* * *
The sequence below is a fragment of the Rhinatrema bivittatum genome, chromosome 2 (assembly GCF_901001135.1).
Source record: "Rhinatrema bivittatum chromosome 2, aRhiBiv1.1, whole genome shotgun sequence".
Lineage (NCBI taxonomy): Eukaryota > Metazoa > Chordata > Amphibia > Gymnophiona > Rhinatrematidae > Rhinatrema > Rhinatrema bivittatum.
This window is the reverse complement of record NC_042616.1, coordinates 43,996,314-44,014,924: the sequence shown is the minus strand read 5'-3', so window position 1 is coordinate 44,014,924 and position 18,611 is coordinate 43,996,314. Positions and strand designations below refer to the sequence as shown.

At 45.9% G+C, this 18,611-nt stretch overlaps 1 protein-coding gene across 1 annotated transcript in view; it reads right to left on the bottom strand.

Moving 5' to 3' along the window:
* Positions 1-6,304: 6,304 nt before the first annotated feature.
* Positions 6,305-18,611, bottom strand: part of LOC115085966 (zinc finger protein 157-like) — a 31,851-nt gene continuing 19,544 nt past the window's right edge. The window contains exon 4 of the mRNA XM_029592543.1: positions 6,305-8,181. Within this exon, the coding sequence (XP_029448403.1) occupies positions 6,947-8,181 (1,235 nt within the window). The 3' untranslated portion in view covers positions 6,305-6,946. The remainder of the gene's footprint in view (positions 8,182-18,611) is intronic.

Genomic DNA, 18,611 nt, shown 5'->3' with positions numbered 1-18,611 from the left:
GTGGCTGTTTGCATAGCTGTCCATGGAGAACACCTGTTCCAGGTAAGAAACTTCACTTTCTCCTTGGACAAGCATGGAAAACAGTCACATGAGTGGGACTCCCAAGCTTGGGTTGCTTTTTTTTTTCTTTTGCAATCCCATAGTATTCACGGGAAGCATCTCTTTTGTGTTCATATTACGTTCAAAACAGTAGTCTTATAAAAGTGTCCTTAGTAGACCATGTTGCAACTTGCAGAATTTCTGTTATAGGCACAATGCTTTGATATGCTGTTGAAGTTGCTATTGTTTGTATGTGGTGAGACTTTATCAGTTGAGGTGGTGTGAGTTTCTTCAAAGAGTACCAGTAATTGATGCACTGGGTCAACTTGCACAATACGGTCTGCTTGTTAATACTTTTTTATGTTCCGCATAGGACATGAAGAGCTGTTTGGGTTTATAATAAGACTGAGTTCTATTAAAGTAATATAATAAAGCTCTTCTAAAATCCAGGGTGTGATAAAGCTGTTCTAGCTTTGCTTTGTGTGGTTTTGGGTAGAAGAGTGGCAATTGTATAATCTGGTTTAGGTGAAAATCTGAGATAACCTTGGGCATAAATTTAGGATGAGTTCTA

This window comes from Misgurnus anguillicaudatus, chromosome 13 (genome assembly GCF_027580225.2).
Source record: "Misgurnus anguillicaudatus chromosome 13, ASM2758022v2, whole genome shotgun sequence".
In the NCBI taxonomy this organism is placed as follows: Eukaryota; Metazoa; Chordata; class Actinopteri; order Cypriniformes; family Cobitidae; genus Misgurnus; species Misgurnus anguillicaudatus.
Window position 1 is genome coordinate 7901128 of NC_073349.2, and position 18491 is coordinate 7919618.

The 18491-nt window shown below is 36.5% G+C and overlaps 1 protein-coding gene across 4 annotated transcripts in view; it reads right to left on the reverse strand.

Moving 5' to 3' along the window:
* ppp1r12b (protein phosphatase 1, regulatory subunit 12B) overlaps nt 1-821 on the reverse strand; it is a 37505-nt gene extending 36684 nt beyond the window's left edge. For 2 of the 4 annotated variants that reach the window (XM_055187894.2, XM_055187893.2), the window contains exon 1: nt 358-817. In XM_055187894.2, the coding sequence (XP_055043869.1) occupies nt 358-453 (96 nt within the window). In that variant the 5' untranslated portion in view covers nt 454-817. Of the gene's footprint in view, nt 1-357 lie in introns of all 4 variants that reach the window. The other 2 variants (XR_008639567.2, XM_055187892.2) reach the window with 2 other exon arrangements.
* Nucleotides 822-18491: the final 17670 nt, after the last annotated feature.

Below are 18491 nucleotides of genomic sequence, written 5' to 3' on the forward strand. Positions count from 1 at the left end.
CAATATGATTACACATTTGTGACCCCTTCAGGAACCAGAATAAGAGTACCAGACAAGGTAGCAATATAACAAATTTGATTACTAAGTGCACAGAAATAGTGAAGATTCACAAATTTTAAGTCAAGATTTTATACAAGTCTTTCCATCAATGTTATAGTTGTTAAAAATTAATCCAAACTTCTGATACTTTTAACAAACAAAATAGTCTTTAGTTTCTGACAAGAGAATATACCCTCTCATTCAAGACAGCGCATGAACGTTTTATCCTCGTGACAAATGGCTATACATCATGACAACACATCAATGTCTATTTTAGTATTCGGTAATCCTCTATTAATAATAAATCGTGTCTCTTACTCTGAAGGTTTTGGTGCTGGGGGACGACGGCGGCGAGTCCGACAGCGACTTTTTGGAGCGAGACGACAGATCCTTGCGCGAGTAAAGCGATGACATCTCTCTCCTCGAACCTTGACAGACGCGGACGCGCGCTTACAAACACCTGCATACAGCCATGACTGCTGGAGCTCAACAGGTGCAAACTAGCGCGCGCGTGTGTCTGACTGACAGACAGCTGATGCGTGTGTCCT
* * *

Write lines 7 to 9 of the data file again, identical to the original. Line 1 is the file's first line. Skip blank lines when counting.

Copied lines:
* Positions 1-6,304: 6,304 nt before the first annotated feature.
* Positions 6,305-18,611, bottom strand: part of LOC115085966 (zinc finger protein 157-like) — a 31,851-nt gene continuing 19,544 nt past the window's right edge. The window contains exon 4 of the mRNA XM_029592543.1: positions 6,305-8,181. Within this exon, the coding sequence (XP_029448403.1) occupies positions 6,947-8,181 (1,235 nt within the window). The 3' untranslated portion in view covers positions 6,305-6,946. The remainder of the gene's footprint in view (positions 8,182-18,611) is intronic.

Genomic DNA, 18,611 nt, shown 5'->3' with positions numbered 1-18,611 from the left: